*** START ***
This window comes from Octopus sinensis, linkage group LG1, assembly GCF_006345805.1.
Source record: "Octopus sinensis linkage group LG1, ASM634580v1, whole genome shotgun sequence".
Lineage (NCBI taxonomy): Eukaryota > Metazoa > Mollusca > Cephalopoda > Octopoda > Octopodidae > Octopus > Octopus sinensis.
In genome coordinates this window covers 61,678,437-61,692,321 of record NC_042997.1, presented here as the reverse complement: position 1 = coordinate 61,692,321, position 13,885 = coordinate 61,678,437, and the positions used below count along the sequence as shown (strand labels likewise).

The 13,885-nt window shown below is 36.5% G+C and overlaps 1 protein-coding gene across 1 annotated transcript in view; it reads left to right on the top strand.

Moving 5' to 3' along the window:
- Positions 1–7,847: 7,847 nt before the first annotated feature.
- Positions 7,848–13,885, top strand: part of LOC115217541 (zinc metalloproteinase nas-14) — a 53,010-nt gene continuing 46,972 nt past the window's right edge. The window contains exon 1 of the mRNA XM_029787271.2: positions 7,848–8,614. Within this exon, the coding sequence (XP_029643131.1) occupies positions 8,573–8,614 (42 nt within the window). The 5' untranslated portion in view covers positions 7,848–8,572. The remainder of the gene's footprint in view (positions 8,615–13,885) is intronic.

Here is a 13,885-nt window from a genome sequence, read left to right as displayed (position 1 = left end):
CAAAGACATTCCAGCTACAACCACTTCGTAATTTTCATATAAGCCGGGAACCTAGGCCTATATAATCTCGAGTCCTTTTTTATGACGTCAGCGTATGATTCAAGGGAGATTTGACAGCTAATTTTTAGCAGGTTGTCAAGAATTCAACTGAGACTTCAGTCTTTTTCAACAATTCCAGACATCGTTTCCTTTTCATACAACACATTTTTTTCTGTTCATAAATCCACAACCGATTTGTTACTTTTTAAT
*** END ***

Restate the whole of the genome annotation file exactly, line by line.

This window comes from Octopus sinensis, linkage group LG1, assembly GCF_006345805.1.
Source record: "Octopus sinensis linkage group LG1, ASM634580v1, whole genome shotgun sequence".
Lineage (NCBI taxonomy): Eukaryota > Metazoa > Mollusca > Cephalopoda > Octopoda > Octopodidae > Octopus > Octopus sinensis.
In genome coordinates this window covers 61,678,437-61,692,321 of record NC_042997.1, presented here as the reverse complement: position 1 = coordinate 61,692,321, position 13,885 = coordinate 61,678,437, and the positions used below count along the sequence as shown (strand labels likewise).

The 13,885-nt window shown below is 36.5% G+C and overlaps 1 protein-coding gene across 1 annotated transcript in view; it reads left to right on the top strand.

Moving 5' to 3' along the window:
- Positions 1–7,847: 7,847 nt before the first annotated feature.
- Positions 7,848–13,885, top strand: part of LOC115217541 (zinc metalloproteinase nas-14) — a 53,010-nt gene continuing 46,972 nt past the window's right edge. The window contains exon 1 of the mRNA XM_029787271.2: positions 7,848–8,614. Within this exon, the coding sequence (XP_029643131.1) occupies positions 8,573–8,614 (42 nt within the window). The 5' untranslated portion in view covers positions 7,848–8,572. The remainder of the gene's footprint in view (positions 8,615–13,885) is intronic.

Here is a 13,885-nt window from a genome sequence, read left to right as displayed (position 1 = left end):
CAAAGACATTCCAGCTACAACCACTTCGTAATTTTCATATAAGCCGGGAACCTAGGCCTATATAATCTCGAGTCCTTTTTTATGACGTCAGCGTATGATTCAAGGGAGATTTGACAGCTAATTTTTAGCAGGTTGTCAAGAATTCAACTGAGACTTCAGTCTTTTTCAACAATTCCAGACATCGTTTCCTTTTCATACAACACATTTTTTTCTGTTCATAAATCCACAACCGATTTGTTACTTTTTAAT